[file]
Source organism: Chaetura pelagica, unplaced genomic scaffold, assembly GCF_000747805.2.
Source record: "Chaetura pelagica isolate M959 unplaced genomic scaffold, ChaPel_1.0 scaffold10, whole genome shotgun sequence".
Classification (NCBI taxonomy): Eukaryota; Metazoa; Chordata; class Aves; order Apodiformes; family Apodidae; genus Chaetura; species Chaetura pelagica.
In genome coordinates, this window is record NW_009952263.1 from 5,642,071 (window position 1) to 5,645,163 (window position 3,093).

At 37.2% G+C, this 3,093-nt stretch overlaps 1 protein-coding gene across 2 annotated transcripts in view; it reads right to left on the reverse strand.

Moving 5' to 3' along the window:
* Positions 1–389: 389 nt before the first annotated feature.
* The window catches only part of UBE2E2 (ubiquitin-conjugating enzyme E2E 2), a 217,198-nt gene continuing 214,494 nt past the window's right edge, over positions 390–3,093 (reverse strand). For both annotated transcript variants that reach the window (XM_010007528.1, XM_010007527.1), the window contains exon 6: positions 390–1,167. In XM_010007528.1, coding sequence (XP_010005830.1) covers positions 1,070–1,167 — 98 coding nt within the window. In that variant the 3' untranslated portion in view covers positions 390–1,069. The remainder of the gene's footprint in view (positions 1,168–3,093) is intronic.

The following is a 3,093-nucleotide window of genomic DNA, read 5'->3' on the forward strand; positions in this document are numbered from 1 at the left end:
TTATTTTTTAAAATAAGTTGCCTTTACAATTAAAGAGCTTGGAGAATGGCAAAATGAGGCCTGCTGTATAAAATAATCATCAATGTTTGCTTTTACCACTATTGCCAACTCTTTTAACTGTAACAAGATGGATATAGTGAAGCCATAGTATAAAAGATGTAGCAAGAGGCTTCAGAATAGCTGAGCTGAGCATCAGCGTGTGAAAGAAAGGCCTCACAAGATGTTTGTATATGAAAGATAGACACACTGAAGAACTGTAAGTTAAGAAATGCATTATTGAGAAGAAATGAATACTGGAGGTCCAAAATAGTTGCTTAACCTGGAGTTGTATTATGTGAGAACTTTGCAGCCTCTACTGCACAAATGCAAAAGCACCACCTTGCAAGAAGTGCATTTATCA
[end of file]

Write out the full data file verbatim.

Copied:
Source organism: Chaetura pelagica, unplaced genomic scaffold, assembly GCF_000747805.2.
Source record: "Chaetura pelagica isolate M959 unplaced genomic scaffold, ChaPel_1.0 scaffold10, whole genome shotgun sequence".
Classification (NCBI taxonomy): Eukaryota; Metazoa; Chordata; class Aves; order Apodiformes; family Apodidae; genus Chaetura; species Chaetura pelagica.
In genome coordinates, this window is record NW_009952263.1 from 5,642,071 (window position 1) to 5,645,163 (window position 3,093).

At 37.2% G+C, this 3,093-nt stretch overlaps 1 protein-coding gene across 2 annotated transcripts in view; it reads right to left on the reverse strand.

Moving 5' to 3' along the window:
* Positions 1–389: 389 nt before the first annotated feature.
* The window catches only part of UBE2E2 (ubiquitin-conjugating enzyme E2E 2), a 217,198-nt gene continuing 214,494 nt past the window's right edge, over positions 390–3,093 (reverse strand). For both annotated transcript variants that reach the window (XM_010007528.1, XM_010007527.1), the window contains exon 6: positions 390–1,167. In XM_010007528.1, coding sequence (XP_010005830.1) covers positions 1,070–1,167 — 98 coding nt within the window. In that variant the 3' untranslated portion in view covers positions 390–1,069. The remainder of the gene's footprint in view (positions 1,168–3,093) is intronic.

The following is a 3,093-nucleotide window of genomic DNA, read 5'->3' on the forward strand; positions in this document are numbered from 1 at the left end:
TTATTTTTTAAAATAAGTTGCCTTTACAATTAAAGAGCTTGGAGAATGGCAAAATGAGGCCTGCTGTATAAAATAATCATCAATGTTTGCTTTTACCACTATTGCCAACTCTTTTAACTGTAACAAGATGGATATAGTGAAGCCATAGTATAAAAGATGTAGCAAGAGGCTTCAGAATAGCTGAGCTGAGCATCAGCGTGTGAAAGAAAGGCCTCACAAGATGTTTGTATATGAAAGATAGACACACTGAAGAACTGTAAGTTAAGAAATGCATTATTGAGAAGAAATGAATACTGGAGGTCCAAAATAGTTGCTTAACCTGGAGTTGTATTATGTGAGAACTTTGCAGCCTCTACTGCACAAATGCAAAAGCACCACCTTGCAAGAAGTGCATTTATCA